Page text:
The new Big Fat Dummy would increase my capabilities a touch, but at the price of $2950.00USD it would also cost me a lot more.Value gained per dollars spent would be minimal in my case, but for anyone that isn't in to a fat bike and needs a lifestyle/car replacement bicycle, this would be on top of my list.

Okay- Now it is speculation time: Sometimes you can glean little nuggets from press releases and historical performances of certain companies. Surly is no different in this regard.

Surly mention the following in their blog post about the tire capabilities of the Surly Big Fat Dummy: "Like stated earlier, you are good to go up to 26x5.25” in the Big Fat Dummy." 

Wait...... No one makes a fat bike tire in that size. Yet.

Let's say Surly has a bigger, badder fat bike tire up their sleeve. Wait....... They don't make a bicycle that can fit that big of a tire. Yet.

Hmm..... Maybe there is something else I could really use coming up........


Saturday, December 03, 2016

Minus Ten Review- 48

Some of the first T.I.v3 cards we received during that Trans Iowa's registration
Ten years ago on the blog the talk was about Trans Iowa v3.The registration had been announced and we were starting to receive our very first Trans Iowa post card entries. That's right.....our very first Trans Iowa post cards. 

You see, Trans Iowa did online registration for the first two versions. Then we regressed! We decided to make it even more simple, and we also decided that we were going to be a free to enter event. The insurance costs, which is what the entry fee used to cover,was becoming just too much for our minds to charge riders. Besides, post cards were, and are, more fun to get. So, that is what we did and 2006 marked the first Trans Iowa post card entry receptions.

We went backward and never looked ahead! Trans Iowa seemed to spawn other "post card" entry events after this. Even now, when I see things like the Almanzo 100, I grin because post card entry action was pretty much instigated by Trans Iowa. At least in the gravel grinder category. Some events used to use post cards, but ended up going to online registrations, which is cool, but Trans Iowa will never do online registration again.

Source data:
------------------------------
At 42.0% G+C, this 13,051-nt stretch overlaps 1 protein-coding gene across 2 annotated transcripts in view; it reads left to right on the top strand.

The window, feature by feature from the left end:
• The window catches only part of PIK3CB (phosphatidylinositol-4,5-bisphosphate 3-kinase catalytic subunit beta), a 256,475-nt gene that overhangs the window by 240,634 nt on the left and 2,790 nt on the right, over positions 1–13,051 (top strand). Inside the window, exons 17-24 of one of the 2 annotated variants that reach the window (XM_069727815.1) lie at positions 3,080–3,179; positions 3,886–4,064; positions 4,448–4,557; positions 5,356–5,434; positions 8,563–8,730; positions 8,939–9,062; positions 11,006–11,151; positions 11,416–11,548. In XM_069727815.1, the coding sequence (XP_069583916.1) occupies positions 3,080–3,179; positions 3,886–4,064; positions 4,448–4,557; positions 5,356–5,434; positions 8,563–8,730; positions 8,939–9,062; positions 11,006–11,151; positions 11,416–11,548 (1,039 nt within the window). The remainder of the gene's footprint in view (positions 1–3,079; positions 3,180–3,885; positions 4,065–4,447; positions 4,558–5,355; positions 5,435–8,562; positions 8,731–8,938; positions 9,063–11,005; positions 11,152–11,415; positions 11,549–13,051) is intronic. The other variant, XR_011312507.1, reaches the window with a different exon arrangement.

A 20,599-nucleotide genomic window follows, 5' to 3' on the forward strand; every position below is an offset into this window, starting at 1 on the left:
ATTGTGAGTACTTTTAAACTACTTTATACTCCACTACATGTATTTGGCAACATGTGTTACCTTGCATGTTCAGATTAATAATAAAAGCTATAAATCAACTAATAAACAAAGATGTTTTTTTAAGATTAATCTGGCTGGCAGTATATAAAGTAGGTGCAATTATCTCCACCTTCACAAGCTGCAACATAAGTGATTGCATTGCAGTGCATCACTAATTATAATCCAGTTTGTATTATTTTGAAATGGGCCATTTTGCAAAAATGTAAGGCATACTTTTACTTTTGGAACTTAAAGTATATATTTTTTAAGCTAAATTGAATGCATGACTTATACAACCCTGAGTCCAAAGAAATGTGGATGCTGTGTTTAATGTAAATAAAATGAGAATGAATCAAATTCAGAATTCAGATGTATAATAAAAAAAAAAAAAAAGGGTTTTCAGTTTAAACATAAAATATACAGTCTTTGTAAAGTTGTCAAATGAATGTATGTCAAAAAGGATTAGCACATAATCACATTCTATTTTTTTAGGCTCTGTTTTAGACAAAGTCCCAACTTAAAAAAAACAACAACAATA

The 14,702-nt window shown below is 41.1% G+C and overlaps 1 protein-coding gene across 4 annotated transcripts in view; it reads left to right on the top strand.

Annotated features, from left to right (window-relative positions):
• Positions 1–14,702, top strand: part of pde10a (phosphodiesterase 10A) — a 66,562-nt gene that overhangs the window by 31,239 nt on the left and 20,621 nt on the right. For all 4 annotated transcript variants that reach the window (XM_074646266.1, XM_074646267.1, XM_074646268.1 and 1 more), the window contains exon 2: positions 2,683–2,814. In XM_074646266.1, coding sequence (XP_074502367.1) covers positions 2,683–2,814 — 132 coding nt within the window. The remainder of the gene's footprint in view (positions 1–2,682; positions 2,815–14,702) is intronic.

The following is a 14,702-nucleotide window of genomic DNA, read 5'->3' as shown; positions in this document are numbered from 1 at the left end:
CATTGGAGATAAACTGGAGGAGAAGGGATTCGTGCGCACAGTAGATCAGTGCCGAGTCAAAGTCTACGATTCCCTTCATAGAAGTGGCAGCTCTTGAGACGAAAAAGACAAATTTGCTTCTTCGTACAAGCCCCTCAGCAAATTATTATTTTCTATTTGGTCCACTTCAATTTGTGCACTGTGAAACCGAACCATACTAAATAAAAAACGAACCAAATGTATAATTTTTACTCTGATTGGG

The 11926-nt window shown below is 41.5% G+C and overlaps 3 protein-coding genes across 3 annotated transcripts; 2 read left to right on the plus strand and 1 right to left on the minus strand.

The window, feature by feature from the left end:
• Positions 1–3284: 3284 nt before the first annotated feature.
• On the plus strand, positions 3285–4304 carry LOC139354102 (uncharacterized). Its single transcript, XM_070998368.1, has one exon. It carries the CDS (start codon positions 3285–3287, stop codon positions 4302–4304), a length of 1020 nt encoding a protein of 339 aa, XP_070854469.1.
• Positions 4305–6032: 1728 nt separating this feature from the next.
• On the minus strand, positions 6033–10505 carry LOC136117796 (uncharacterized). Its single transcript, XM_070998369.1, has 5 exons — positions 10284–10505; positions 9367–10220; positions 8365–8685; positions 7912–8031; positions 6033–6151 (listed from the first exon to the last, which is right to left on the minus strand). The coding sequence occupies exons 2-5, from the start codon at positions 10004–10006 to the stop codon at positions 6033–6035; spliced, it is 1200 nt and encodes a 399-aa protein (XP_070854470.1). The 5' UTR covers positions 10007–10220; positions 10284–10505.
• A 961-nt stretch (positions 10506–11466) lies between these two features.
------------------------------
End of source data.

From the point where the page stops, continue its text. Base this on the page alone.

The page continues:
Someday I'll have to display my favorites, but after 13 versions, it gets hard to choose!

Friday, December 02, 2016

Friday News And Views

Which color would you get?
Anniversary Time And A Jersey Announcement:

An anniversary was reached yesterday for me. Two years have passed now since I aligned with Ben Welnak and RidingGravel.com. Well, at least officially. We had been collaborating on certain things before that, but the melding of the old Gravel Grinder News with RidingGravel.com was not announced until December 1st, 2014.

Now we have often spoken with each other, Ben and I, about doing a jersey for Riding Gravel. I figured as long as I was riding in events I should be repping the company, ya know? So, it went from a casually mentioned thing to full on project status recently. I am happy to report that now it is actually going to happen, and I will have a "team" jersey for the events I ride in next year. The only question remaining now is what color I will be wearing.

By the way, it is possible to get one of these or yourself, and there will be an opportunity to do just that, to be announced later. Stay tuned for that. However; for now, if you would actually order one of these, you need to help choose which colorway we will go with. Hit me up in the comments here, or click that link and take the survey and let me know. Once a color has been chosen, finer details on how to order one for yourself will be released here and elsewhere on the RG site and social media.

Whichever color gets chosen is good with me, but I do have a personal favorite, which I will talk about after a color has been chosen. Stay tuned for that and the finer details on the process of getting these out to be announced soon. Oh, and thanks for taking the time to weigh in on this.

Global Fat Bike Day is tomorrow
Global Fat Bike Day:

Saturday is the so-called "Global Fat Bike Day". Hmm...... I may or may not participate. It just so happens that this always falls on the opening day of shotgun season for deer hunting. Not a good day to be traipsing about the woods out in the country, and probably not a good day to ride the gravel roads. You never know where those slugs are flying.

That leaves running around in the Green Belt as my best option here. Meh. I'm not really all that excited about riding a fat bike just because it is a certain day.  Maybe I will, but maybe I'll do something else.

In fact, I think I should be taking care of Trans Iowa recon. That first section needs to be looked at. Yes...... I may have to deal with hunting, but hopefully the "Truck With No Name" won't be mistaken for a deer as much as a cyclist would be. Besides, it is supposed to snow next week and when the roads get snowed in I may as well wait till Spring, and I'd rather not have to do that.